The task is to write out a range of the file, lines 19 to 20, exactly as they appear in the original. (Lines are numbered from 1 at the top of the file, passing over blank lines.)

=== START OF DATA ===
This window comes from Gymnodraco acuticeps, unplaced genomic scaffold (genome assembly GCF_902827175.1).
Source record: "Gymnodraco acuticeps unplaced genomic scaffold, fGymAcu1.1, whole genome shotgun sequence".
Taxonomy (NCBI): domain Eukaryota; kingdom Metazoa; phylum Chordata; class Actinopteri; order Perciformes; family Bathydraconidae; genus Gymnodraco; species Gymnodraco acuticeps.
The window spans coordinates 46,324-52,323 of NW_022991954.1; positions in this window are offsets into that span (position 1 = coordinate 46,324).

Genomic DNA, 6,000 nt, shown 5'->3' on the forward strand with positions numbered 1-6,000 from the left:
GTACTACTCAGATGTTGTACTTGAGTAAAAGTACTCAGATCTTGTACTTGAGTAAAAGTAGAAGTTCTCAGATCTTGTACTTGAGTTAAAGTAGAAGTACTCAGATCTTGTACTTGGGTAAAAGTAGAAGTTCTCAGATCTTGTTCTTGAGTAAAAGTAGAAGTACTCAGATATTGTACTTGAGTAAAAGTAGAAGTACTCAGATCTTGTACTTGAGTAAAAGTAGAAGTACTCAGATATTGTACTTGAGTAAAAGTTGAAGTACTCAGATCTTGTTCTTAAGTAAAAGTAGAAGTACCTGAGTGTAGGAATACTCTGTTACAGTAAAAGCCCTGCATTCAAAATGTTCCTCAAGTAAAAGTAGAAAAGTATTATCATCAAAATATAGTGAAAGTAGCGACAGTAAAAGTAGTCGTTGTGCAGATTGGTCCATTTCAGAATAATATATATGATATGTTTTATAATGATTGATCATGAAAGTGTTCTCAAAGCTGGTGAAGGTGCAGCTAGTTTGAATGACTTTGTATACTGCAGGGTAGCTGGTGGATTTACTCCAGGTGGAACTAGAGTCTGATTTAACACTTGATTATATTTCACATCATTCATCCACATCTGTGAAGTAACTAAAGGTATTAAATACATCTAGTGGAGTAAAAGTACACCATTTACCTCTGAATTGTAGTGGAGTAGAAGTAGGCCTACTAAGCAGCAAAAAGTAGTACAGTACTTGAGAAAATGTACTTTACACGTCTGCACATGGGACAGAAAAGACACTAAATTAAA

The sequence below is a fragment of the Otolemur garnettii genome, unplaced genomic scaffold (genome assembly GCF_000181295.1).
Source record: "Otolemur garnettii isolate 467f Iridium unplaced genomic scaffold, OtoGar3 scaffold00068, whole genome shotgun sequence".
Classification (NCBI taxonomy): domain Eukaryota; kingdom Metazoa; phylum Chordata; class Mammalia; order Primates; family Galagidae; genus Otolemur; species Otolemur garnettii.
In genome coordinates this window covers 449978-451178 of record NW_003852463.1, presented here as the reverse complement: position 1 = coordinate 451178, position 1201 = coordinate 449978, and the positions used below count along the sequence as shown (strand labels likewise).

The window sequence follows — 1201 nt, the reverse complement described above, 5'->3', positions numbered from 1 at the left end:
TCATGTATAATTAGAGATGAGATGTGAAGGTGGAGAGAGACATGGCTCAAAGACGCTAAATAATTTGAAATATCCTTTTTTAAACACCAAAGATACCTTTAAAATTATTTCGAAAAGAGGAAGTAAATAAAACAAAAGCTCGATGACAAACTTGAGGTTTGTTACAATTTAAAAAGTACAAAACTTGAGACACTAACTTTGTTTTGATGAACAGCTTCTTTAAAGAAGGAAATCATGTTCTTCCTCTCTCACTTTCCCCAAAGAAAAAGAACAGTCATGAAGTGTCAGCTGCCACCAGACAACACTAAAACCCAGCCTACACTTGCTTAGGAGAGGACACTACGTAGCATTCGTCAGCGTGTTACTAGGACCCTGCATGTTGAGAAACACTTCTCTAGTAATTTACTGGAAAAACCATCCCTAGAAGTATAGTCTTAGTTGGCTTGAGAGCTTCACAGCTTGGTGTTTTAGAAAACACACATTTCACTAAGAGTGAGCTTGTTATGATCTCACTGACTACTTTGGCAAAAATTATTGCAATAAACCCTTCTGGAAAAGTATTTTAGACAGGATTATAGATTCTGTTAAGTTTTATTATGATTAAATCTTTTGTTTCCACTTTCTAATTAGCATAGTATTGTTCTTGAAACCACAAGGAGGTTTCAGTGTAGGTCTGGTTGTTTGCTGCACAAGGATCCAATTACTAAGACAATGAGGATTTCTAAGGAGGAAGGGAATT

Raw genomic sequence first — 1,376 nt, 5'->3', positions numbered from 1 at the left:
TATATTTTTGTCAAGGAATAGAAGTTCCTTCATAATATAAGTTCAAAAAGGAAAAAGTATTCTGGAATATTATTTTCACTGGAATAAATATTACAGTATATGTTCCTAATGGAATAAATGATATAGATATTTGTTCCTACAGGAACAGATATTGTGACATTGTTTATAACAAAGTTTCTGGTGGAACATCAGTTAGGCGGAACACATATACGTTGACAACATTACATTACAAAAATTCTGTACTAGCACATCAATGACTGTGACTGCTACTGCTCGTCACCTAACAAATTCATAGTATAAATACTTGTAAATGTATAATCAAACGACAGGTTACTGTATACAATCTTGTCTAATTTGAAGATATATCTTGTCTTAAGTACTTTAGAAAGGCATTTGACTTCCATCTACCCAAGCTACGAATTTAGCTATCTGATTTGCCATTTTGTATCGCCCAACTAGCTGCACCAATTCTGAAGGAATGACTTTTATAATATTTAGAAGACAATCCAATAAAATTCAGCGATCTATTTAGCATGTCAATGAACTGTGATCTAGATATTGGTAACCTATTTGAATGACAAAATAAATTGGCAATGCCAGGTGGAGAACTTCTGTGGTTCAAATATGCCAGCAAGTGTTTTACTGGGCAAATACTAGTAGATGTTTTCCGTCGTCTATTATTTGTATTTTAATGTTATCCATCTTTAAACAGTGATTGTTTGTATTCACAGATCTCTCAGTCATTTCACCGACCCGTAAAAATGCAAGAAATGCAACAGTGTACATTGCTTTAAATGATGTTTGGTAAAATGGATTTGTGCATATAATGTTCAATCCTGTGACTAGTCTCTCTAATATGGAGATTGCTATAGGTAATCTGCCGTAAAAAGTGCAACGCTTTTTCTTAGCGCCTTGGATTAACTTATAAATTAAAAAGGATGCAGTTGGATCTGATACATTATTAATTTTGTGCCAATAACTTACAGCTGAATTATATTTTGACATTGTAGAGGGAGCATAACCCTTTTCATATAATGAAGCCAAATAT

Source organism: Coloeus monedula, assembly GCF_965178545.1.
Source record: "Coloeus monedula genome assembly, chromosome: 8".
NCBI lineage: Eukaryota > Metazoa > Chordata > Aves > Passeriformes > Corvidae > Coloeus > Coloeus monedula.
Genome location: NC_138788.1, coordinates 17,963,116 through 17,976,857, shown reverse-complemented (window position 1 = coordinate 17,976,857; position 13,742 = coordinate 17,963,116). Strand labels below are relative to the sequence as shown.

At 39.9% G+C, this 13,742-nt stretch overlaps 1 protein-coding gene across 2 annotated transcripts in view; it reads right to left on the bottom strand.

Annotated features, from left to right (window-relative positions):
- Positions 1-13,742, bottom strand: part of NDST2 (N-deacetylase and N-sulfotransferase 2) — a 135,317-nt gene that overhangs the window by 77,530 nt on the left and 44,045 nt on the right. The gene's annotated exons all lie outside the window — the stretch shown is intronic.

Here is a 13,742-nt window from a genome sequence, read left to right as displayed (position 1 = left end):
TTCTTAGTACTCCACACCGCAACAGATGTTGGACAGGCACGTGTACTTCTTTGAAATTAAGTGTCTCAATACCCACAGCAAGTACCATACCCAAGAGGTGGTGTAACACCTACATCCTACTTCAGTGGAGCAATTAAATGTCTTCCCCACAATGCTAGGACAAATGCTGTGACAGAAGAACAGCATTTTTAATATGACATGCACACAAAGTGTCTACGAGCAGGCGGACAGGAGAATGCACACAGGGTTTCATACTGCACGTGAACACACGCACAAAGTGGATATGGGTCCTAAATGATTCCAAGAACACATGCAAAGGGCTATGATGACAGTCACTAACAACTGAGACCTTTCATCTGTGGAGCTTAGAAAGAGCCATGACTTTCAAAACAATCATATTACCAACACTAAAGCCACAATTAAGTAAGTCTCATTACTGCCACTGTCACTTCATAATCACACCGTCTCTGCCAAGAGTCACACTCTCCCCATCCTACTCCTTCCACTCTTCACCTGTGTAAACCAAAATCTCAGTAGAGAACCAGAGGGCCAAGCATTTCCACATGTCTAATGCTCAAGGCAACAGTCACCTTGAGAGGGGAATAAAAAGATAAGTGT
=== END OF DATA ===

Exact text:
At 39.9% G+C, this 13,742-nt stretch overlaps 1 protein-coding gene across 2 annotated transcripts in view; it reads right to left on the bottom strand.

Annotated features, from left to right (window-relative positions):